To be this good would be very good indeed

My reading amid my San Francisco flights last weekend was Anthony Bourdain’s Medium Raw, his sequel to Kitchen Confidential. I loved the first book. Thanks to my brother for giving me the second. The newer book was scattered and more of an insider read, but I still enjoyed it.

Best parts for me:

  • The opening chapter found Bourdain and other elite chefs having an illicit dinner of ortolan, the delicious songbird whose deaths made Jonathan Franzen cry. I had no strong opinions on eating the bird — against it, probably, yet might try it — but antagonizing Franzen has come to seem like something worth doing. Toughen him up.
  • The list of things Tony feels everyone should be able to accomplish in a kitchen. “Everyone should be able to make an omelet.” “Everyone should be able to roast a chicken.” “One should be able to roast and mash potatoes.” I can accomplish nearly none of them. Some I could look up on eHow (the next time you argue content farms are useless, think of me in the kitchen); others would be out of reach. I am, however, very good at pushing the cart at the supermarket.
  • The breakdown of how the recession affected restaurant operations.
  • The description of farmhouse cafes in Italy. Drinking “the local red whose rough charms have lately gotten a serious hold on you,” your worldview changes. “You don’t care about the big Bordeauxs anymore. The high-maintenance Burgundies with their complex personalities. The Baron Rothschild could back his car up to the door, trunk full of monster vintages, he’s drunk and offering them for free — and you would decline.”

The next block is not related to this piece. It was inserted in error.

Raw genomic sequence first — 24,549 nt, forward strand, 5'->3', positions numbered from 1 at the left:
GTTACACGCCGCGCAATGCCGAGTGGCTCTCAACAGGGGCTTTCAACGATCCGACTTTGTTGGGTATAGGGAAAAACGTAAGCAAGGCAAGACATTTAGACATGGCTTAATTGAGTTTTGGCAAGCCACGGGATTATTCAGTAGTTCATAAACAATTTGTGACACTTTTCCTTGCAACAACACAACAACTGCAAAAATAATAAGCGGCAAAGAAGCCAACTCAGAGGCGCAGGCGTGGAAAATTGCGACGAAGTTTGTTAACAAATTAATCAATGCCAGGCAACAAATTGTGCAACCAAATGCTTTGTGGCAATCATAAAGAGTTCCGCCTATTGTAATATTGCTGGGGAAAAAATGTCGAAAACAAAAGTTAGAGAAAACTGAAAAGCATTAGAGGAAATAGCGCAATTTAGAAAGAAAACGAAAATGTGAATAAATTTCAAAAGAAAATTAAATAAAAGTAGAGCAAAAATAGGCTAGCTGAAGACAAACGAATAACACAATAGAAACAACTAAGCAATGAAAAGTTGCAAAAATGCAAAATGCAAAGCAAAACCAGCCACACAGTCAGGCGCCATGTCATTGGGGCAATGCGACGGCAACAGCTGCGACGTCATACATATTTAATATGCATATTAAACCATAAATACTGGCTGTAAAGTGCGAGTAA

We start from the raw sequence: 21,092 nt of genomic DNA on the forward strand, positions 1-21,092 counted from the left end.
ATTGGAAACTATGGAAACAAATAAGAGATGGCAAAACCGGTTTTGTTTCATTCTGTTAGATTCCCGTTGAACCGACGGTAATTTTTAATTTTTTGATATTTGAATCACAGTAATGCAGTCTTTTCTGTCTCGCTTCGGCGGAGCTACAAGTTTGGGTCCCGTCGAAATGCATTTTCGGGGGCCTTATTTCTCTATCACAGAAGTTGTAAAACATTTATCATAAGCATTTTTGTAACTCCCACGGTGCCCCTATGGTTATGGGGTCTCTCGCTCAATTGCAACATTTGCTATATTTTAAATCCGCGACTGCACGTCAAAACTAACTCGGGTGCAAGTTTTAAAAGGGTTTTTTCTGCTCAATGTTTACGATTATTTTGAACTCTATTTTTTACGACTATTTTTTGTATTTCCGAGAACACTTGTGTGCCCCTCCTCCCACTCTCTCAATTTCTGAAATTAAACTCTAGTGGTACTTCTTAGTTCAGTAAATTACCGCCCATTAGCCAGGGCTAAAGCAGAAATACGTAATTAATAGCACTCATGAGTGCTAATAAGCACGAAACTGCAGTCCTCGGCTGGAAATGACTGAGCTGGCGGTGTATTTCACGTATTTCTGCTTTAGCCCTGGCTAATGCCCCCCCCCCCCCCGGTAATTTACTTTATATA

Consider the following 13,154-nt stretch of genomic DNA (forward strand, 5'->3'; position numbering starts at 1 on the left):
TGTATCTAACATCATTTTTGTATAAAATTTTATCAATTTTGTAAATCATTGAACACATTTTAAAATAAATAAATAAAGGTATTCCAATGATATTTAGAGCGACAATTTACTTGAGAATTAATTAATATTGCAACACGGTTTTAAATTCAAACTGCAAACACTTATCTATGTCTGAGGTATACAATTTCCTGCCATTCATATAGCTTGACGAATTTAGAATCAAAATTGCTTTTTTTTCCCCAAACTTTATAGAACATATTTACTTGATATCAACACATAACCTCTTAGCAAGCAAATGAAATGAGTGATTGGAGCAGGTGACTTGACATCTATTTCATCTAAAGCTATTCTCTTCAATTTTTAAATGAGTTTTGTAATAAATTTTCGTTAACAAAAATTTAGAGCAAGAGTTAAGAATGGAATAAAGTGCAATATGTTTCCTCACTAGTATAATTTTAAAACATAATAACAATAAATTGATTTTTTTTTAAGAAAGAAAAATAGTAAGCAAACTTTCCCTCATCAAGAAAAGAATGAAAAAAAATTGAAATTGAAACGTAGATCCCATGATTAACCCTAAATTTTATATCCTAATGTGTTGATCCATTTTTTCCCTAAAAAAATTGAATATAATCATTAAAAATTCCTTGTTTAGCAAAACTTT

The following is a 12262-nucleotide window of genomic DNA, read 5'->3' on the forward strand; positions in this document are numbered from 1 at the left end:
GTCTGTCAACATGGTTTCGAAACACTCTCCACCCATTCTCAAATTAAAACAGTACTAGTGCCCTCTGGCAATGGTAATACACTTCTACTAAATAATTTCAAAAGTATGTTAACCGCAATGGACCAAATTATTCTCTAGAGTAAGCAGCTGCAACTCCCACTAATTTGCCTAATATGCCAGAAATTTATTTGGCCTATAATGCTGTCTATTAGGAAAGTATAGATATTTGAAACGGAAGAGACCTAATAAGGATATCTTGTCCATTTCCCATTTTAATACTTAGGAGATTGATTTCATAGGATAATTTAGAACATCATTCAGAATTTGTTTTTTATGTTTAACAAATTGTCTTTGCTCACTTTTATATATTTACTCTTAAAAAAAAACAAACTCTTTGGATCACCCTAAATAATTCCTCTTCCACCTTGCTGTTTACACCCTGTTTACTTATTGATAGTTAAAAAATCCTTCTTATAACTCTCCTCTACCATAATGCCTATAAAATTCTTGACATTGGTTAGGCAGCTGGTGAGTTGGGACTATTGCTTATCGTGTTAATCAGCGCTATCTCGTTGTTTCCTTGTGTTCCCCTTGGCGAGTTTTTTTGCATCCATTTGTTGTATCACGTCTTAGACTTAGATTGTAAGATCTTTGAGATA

• The chapter hanging out with Momofuko Ko’s David Chang and the description of all Chang’s inspired email threads, global and long-running, that turn into tasting and testing and then dishes.

But my favorite part is the chapter watching the work of Justo Thomas, who cuts the fish — an epic amount, beautifully — at Le Bernardin.

He is a man set in his habits. He has organized his time and his space the way he likes them. He has a routine, a certain way he likes to do things. And he never deviates.

“With Justo,” says Le Bernardin’s chef de cuisine, Chris Muller, just arriving for work, “it’s all about no wasted motion.” In a Buckaroo Banzai-like explanation of the universe (“Wherever you go… there you are”), Muller holds up one hand flat, representing a fish in Justo-Land, and says, “It’s here…” then turns the palm over, like flipping a page, “… and then it’s there.” He holds my gaze for a split second as if I should understand that he’s just revealed something profoundly important.

Finding your mise-en-place

Jess, of course, was the one who introduced me to Anthony Bourdain. “Have you heard of Tony Bourdain,” she probably asked in a friendly way, like a party introduction, “Do you know So-and-so,” leading into a conversation involving that person, whom you took to be nice enough and had no idea how they’d once together run the yard at Sing-Sing.

Figuratively, of course. (A statement that somehow feels necessary.)

I began watching No Reservations from there but progressed no further until this Christmas. Sale paperbacks of Kitchen Confidential overflowed a rare Nook-less table at Barnes and Noble, and I got copies for myself and my brother. He read his copy almost immediately and then treated himself to the steak at Les Halles, the restaurant that made Bourdain famous. As Rob and I have similar work-before-life issues (expressed and treated in different ways), I had to give him credit. And catch up.

This afternoon, a month or so later, I did. A reminder had come in the form of talking to friends Wright and Marc about Bourdain’s Fellini-like episode in Rome, and a late New Yorker delivery provided opportunity.

The hungriest I may have gotten was in the descriptions of the bread. The sex and drugs parts were best consumed on cold Metro platforms. Dishes I didn’t recognize came across as shadowy and enticing as the coke-sniffing cooks. My favorite passage, of course again, ate Italian.